First, what I didn't like: Poncia, Auda's sister. If that woman wasn't already getting slapped around, I would have jumped in there and slapped her around myself. Her and her self rightousness had me cringeing throughout the reading of this. Also, despite fascinating facts regarding early papermaking (l
Jun 18, 2010 rated it really liked it
Recommended to Staci by: Author
Shelves: 2010-reads
My Thoughts: I found this book to be absorbing and amazingly imaginative. The Middle Ages come to life with the street fairs, the smells of the unwashed bodies, and the sights of the monks, self-flagellating priests, beggars, and the ones who don't want to be noticed. Aude had two strikes against her from birth: being mute (by force) and also having albino traits. Being her during this time would have been unnerving to say the least. She spends much of her life just trying to blend in and to not ...more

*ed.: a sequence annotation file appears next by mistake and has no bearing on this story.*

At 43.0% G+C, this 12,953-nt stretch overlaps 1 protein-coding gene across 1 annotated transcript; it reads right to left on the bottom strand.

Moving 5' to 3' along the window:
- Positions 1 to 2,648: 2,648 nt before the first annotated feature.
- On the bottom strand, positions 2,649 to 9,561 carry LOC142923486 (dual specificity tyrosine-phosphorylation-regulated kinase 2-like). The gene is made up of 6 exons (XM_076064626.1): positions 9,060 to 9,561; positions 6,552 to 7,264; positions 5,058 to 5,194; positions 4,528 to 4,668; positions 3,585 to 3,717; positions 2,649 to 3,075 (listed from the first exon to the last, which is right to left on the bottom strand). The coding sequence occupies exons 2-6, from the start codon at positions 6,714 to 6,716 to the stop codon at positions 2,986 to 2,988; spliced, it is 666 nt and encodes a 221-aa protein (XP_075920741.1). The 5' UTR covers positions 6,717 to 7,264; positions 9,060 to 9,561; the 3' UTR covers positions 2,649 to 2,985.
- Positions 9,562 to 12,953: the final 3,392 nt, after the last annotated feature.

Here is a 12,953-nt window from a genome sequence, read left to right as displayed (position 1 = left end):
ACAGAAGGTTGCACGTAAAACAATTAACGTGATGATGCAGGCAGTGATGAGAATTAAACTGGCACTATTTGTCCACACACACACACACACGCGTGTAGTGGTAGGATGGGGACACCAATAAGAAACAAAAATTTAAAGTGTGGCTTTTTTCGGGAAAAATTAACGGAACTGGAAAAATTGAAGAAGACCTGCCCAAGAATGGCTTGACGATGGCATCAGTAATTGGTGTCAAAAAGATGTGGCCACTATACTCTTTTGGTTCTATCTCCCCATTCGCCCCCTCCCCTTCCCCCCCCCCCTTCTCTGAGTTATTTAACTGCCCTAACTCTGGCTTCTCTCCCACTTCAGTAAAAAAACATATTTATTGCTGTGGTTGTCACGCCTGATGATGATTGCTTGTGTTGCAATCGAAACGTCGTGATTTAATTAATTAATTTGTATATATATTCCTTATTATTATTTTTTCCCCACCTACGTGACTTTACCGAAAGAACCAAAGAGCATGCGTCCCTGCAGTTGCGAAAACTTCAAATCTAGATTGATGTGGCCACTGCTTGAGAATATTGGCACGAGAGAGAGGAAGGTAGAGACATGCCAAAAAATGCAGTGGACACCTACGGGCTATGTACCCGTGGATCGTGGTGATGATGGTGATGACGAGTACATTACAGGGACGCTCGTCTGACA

Lydia Presley
There were things I loved and things I didn't love about this book. I thought that Vanitha Sankaran did a wonderful job of setting up the story - the birth of Auda and death of her mother, Elena was heartbreaking and an eye-opening (if a bit predictable) method to open the story.

I loved the educational aspect of making paper and the way the story revolved around the tracts labeled as "heresy" and the connection that papermakers risked. I actually thought the historical aspect of this novel was t
Feb 01, 2011 rated it really liked it